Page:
We still do not know for certain what has happened. Stepan Trofimovich may, with his usual flair for the Gallic and the melodramatic, be pleased to call his declaration a profession de foi but it can equally well be read as a cry of hope against hope, against despair. Peace writes that ‘the last pilgrimage of Stepan Trofimovich and the arrival of Marie Shatov…represent a desperate attempt to save a great idea,’ and in the passage under discussion we see Stepan Trofimovich still attempting to get somewhere rather than arriving there. The idea that Stepan Trofimovich might be saved by his pilgrimage, just as Shatov might be saved by the arrival of his wife and the birth of her child, suggests an affinity between these two characters that is illuminating. Stavrogin i s notoriously unable to elicit from Shatov a plain statement of belief in God: ‘I…I will believe in God’ may be compared with Stepan Trofimovich’s questions which are perhaps not altogether rhetorical, and with his hopeful proposition ‘If there is a God…’ Mrs. Stavrogin, who apparently knows about such things, promptly tells him that there is indeed a God and then instructs Stepan Trofimovich to renounce his previous follies and beliefs. Since he has ostensibly done just precisely this, the narrator is moved to declare that Mrs. Stavrogin had, it would seem, not altogether understood the profession de foi. It is, however, arguable that precisely the opposite is the case: Mrs. Stavrogin is a remarkably silly woman, but on this occasion has caught the note of indecision which has escaped the narrator, the note of aspiration, of desperation even, rather than of achievement; and what trust, it might be asked, can be placed in a man who, at the last moment, pulls the rug from under his own feet: A statement of faith is one thing; a profession de foi, at least for Dostoevsky, who regarded all Frenchmen as unsatisfactory variations on a theme of Voltaire, is another.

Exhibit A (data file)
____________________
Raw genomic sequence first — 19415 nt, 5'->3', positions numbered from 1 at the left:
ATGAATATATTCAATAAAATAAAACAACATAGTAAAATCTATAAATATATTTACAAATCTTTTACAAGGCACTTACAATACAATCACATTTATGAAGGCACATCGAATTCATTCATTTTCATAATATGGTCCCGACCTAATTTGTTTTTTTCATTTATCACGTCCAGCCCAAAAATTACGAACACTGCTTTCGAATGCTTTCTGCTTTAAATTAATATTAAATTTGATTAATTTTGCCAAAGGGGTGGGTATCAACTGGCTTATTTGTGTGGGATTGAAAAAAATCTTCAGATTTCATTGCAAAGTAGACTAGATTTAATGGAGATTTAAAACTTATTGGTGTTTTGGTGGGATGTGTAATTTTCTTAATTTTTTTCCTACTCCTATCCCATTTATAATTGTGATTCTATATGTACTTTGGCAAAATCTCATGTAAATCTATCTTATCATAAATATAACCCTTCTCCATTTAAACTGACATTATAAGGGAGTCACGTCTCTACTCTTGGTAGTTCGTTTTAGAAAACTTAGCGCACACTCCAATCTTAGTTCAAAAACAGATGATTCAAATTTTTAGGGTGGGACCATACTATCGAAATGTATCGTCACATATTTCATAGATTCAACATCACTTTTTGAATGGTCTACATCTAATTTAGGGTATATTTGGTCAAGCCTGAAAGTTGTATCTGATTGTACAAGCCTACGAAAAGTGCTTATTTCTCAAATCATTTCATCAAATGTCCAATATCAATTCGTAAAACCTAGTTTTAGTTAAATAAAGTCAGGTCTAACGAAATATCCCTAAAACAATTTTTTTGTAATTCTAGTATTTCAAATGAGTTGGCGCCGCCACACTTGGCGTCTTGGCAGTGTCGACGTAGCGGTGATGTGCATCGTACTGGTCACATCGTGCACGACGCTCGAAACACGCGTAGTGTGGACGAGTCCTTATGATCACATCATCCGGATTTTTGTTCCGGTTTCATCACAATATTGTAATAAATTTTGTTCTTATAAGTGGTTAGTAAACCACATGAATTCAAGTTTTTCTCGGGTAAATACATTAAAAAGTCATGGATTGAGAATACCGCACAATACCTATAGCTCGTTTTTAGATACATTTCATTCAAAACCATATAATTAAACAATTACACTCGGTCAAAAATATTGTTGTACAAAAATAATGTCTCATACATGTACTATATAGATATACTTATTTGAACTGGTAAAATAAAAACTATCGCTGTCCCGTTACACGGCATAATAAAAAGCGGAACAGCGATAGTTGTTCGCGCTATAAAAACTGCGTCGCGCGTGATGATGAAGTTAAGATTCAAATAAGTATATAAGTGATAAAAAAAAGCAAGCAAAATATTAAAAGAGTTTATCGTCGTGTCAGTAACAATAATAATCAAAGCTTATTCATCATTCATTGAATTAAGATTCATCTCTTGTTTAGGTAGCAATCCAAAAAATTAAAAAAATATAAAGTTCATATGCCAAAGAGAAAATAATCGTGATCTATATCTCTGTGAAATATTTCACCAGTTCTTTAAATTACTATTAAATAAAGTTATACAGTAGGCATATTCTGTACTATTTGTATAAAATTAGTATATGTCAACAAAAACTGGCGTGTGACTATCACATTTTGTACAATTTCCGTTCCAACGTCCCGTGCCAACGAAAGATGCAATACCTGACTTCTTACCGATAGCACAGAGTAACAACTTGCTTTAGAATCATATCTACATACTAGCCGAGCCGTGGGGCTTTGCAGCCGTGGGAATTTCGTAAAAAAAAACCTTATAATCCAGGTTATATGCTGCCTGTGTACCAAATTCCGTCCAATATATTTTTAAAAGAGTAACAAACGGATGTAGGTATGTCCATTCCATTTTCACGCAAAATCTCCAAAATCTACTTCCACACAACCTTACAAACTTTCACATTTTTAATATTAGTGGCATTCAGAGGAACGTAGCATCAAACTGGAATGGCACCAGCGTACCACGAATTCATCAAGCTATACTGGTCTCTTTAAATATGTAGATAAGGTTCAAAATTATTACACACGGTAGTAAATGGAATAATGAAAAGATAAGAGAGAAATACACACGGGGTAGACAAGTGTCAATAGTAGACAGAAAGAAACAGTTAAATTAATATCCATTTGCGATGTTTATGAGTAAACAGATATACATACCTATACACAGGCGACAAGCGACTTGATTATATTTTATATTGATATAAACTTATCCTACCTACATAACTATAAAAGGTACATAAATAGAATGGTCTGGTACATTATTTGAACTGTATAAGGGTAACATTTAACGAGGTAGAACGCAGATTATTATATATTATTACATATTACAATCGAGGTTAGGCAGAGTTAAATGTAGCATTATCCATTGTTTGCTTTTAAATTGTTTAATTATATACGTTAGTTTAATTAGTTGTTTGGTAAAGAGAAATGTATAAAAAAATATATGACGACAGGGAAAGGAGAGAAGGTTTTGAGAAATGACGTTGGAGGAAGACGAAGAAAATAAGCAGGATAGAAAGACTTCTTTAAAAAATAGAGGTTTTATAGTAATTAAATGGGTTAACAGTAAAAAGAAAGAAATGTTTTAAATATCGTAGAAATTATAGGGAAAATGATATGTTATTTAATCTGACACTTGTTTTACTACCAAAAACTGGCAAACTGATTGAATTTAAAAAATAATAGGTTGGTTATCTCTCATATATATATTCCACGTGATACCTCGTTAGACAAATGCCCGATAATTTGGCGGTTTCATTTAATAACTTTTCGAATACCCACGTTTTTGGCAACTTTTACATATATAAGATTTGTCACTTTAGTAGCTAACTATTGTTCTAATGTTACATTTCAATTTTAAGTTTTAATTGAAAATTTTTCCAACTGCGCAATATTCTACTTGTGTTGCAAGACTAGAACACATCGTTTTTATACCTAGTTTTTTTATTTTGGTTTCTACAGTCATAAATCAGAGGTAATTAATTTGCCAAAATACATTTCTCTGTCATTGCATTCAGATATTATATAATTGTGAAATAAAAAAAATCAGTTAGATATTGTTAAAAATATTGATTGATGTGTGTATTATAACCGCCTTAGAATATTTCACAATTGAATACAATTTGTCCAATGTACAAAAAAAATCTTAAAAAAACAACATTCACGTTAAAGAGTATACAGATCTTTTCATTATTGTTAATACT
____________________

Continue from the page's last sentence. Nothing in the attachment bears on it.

There is a further sense in which Stepan Trofimovich is not redeemed: On his final journey, he does not reach his destination. When he sets out, he is quite determined not to have a destination and does not hire horses because he does not know where he is going (and because he does not want Mrs. Stavrogin to catch him). But as his journey progresses, it transpires that he is destined to go to Spasov (Salvation) on the other side of the lake, which is provided for the drowning of the Gadarene swine. It can scarcely be an accident that the wanderer stays to die on this side of the water. In his handling of the point, Dostoevsky demonstrates convincingly that he is a novelist and not a philosopher or theologian. If Stepan Trofimovich does not reach his destination, if he is not redeemed, it is not because his ontology was unsound or because of the filioque heresy; nor it is because he was a bad man who sent his son from Berlin by parcel post when he was a baby; it is not because, being an unbeliever, he kept an icon lamp for the sake of appearances; or because of any of the other innumerable wickednesses of his surpassingly silly life. In novelistic terms, in terms of the story, of the narrative of the novel, his failure to enter the Kingdom of Heaven is attributable to an unfortunate conjunction of gastric catarrh and the timetables of the public transport system: He was too ill to get on the boat that would have taken him to Spasov (Salvation).